Countless studies show that plant-based proteins are more sustainable than traditional meat, and seitan is no exception. In fact, one study found that seitan’s carbon footprint is just under 130 times lower than beef – a huge saving considering food production’s impact on the climate crisis.

Research carried out by former vegan brand LoveSeitan and Thrust Carbon in 2021 compared seitan directly to beef and found that producing wheat meat created 46.6kg of CO2e (CO2 equivalent) per 100kg compared to 6,000kg per 100kg of beef.

Furthermore, growing the wheat that makes the seitan – as well as the beans or tofu added in – consumes far less land and far less water than animal products. A single pound of beef requires around 1,800 gallons of water, compared to 500 gallons for a pound of seitan.

Meanwhile, a single kilocalorie of beef or lamb requires 100 times as much land compared to most plant-based alternatives, including seitan. In addition to its various environmental and nutritional benefits, seitan is free from the animal cruelty often found in animal farming.

New products could bring seitan to the mainstream

Following a collaboration between the popular brand Tofoo and London’s very first vegan chicken shop, Temple of Seitan, two new seitan products came to UK supermarkets in May 2024.

The companies launched “Original Seitan,” a chicken-flavored block made using the same recipe as Temple of Seitan’s chicken shops, as well as “Pepperoni Seitan,” which Tofoo describes as a “smoky and spicy” version of the plant-based meat.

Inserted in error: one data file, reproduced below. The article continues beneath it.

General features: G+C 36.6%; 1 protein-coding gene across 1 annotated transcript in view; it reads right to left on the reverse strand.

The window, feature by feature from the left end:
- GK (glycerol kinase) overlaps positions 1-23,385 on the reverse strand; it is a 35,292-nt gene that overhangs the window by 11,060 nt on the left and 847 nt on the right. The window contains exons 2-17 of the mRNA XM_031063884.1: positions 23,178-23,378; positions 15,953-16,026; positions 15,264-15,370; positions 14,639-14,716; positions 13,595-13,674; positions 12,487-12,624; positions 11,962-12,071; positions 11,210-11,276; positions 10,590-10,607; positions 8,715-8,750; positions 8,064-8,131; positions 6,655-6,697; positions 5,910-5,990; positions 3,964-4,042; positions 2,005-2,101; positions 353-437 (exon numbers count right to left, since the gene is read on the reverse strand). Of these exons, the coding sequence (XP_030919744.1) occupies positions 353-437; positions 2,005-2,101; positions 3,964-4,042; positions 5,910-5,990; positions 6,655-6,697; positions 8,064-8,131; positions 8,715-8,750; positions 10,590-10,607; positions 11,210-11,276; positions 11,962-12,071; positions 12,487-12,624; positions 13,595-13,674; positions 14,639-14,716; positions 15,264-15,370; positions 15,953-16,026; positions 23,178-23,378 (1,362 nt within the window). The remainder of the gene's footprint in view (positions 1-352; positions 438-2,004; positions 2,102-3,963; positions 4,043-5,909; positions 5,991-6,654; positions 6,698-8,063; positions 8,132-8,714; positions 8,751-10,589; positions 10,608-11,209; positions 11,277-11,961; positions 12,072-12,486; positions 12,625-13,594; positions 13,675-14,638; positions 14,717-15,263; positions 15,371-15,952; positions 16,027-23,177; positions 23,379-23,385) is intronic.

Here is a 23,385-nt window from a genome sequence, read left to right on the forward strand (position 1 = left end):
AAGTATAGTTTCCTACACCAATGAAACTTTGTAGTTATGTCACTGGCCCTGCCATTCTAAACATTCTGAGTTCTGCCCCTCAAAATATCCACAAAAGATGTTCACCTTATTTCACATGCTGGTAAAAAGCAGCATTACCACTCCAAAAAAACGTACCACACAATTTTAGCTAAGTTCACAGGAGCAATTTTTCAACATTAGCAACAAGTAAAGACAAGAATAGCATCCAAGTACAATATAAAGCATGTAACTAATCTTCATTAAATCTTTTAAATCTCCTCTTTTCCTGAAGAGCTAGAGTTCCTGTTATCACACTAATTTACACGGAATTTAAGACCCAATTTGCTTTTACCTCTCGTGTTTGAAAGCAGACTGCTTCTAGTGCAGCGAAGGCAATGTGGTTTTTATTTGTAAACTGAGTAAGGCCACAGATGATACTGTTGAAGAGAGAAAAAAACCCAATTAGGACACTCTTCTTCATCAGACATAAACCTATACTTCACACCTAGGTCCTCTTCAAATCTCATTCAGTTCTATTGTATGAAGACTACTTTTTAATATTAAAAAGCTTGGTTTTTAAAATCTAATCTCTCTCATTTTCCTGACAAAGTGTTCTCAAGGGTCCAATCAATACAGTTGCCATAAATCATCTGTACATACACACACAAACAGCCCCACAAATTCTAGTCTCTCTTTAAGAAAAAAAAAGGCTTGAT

Temple of Seitan is known to blend its in-house seitan with tofu for a light, juicy texture, making the collaboration with Tofoo, best known for its various tofu products, a logical fit. While Tofoo already offers tempeh alongside tofu blocks, pieces, strips, and scrambles, this will be the first time the brand has incorporated seitan into its growing range.

Furthermore, while seitan has been a go-to vegan meat for home cooks and restaurants for decades, these products will be among the first to launch in supermarkets. Both flavors are launching at Waitrose stores, while Original flavor will also be available from Tesco.

A chicken flavored seitan product from Tofoo
Tofoo The Original Seitan flavor can be used as a chicken alternative

“Consumers are looking for products that offer more versatility,” noted The Tofoo Co’s MD Dave Knibbs in a statement. “[The] Seitan lines offer shoppers the scratch-based cooking and health benefits they are craving, whilst also providing a meatier texture than tofu and tempeh that will appeal [to] flexitarians and omnivores.”

Read more: Does Meat Really Provide All Nutrients You Need? Top Carnivore Myths Debunked

Are there any downsides to seitan?

As noted earlier, precise nutritional information including benefits and drawbacks varies from brand to brand and recipe to recipe, but there are a couple of key things to be mindful of.

Number one is that seitan is not suitable for folks with celiac disease (an autoimmune condition triggered by gluten consumption) or anyone with a gluten-related disorder. For example, some people with IBS also report a worsening of symptoms after eating wheat.

“There are two potential health drawbacks to seitan: First, it’s made almost entirely of gluten. If you’re gluten intolerant, this stuff is not for you. Second, depending on how it’s made, it can also be high in sodium,” noted Rall.

To learn how to make your seitan, check out some of PBN’s recipes, including a seitan pot roast, vegan roast beef, and a whole roast ‘chicken’ made with a tofu-seitan blend.